[Numpy-discussion] Changed behavior of np.gradient

Nathaniel Smith njs at pobox.com
Fri Oct 17 10:11:58 EDT 2014

On 17 Oct 2014 02:38, "Benjamin Root" <ben.root at ou.edu> wrote:
> That isn't what I meant. Higher order doesn't "necessarily" mean more
accurate. The results simply have different properties. The user needs to
choose the differentiation order that they need. One interesting effect in
data assimilation/modeling is that even-order differentiation can often
have detrimental effects while higher odd order differentiation are better,
but it is highly dependent upon the model.

To be clear, we aren't talking about different degrees of differentiation,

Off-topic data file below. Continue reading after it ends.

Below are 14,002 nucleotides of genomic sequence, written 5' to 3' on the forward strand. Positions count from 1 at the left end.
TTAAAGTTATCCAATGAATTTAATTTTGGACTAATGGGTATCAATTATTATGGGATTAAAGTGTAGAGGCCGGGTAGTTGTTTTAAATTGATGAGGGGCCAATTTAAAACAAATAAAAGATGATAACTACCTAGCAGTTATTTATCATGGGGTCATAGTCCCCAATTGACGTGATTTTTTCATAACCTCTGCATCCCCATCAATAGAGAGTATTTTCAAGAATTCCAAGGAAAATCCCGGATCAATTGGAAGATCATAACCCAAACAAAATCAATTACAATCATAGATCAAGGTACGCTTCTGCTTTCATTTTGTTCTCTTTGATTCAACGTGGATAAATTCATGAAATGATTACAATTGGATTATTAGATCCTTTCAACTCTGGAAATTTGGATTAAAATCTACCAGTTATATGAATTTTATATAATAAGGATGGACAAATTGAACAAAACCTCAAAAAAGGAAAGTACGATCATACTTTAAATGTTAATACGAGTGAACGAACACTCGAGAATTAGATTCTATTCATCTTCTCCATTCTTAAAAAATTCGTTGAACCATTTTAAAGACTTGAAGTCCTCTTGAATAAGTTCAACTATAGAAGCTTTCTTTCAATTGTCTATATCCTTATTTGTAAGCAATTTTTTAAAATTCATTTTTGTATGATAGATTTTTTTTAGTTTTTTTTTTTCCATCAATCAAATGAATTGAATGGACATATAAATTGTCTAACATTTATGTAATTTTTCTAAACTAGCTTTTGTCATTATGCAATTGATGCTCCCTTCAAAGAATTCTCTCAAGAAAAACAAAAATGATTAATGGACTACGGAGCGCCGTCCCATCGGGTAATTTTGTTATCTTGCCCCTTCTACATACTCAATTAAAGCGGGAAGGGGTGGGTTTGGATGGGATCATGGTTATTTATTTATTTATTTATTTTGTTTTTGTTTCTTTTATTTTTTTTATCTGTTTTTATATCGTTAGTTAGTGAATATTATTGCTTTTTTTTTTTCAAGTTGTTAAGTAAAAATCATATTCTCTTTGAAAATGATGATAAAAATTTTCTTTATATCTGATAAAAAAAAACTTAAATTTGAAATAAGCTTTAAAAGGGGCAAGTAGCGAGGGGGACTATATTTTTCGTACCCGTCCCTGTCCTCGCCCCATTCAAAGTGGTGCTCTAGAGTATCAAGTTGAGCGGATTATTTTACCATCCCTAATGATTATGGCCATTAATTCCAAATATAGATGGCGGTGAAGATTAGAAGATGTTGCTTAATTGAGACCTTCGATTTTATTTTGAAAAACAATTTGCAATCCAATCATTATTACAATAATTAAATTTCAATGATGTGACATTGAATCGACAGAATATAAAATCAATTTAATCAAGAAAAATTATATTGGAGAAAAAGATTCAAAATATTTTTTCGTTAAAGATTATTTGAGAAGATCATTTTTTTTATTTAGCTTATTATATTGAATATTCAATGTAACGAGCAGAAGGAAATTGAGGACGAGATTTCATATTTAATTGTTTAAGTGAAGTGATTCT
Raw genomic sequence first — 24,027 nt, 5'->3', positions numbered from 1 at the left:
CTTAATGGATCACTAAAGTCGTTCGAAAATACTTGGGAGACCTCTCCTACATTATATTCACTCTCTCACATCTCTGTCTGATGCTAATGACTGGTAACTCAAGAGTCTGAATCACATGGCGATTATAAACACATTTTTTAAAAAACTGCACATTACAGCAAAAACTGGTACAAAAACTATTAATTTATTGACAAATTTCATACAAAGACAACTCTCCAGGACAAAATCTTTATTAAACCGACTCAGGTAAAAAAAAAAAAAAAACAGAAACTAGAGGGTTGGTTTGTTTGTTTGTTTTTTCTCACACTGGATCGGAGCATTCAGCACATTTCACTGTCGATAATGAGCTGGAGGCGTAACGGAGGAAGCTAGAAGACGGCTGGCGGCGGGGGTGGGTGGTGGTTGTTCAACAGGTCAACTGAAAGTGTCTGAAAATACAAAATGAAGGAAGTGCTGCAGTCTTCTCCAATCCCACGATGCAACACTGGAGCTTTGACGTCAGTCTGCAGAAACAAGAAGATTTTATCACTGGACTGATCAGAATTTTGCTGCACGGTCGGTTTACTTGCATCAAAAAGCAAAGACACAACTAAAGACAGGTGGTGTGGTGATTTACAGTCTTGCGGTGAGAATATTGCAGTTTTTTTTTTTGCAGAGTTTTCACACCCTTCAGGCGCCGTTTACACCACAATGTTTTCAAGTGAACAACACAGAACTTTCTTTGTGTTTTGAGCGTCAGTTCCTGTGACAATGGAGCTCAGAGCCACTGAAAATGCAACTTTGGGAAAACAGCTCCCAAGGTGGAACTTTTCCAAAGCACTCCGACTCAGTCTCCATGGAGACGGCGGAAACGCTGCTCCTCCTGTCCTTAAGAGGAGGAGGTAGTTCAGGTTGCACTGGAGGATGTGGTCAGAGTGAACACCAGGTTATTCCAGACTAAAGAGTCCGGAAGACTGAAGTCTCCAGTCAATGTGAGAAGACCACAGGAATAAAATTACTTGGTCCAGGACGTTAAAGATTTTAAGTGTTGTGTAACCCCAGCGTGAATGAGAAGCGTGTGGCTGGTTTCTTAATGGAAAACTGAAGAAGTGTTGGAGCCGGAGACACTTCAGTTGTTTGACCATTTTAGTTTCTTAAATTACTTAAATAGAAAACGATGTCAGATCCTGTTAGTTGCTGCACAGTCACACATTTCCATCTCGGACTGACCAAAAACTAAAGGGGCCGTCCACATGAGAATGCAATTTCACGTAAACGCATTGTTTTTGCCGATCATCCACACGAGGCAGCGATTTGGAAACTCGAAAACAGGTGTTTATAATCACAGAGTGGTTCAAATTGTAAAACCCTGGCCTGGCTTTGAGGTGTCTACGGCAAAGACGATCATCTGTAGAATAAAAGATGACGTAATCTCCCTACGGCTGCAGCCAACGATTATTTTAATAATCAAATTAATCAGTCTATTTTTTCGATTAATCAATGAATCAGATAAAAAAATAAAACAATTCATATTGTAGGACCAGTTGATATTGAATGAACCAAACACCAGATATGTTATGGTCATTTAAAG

we're talking about different approximations to the first derivative. I
just looked up the original pull request and it contains a pretty
convincing graph in which the old code has large systematic errors and the
new code doesn't:


I think the claim is that the old code had approximation error that grows
like O(1/n), and the new code has errors like O(1/n**2). (Don't ask me what
n is though.)

> This change in gradient broke a unit test in matplotlib (for a new
feature, so it isn't *that* critical). We didn't notice it at first because
we weren't testing numpy 1.9 at the time. I want the feature (I have need
for it elsewhere), but I don't want the change in default behavior.

You say it's bad, the original poster says it's good, how are we poor
maintainers to know what to do? :-) Can you say any more about why you you
prefer so-called lower accuracy approximations here by default?

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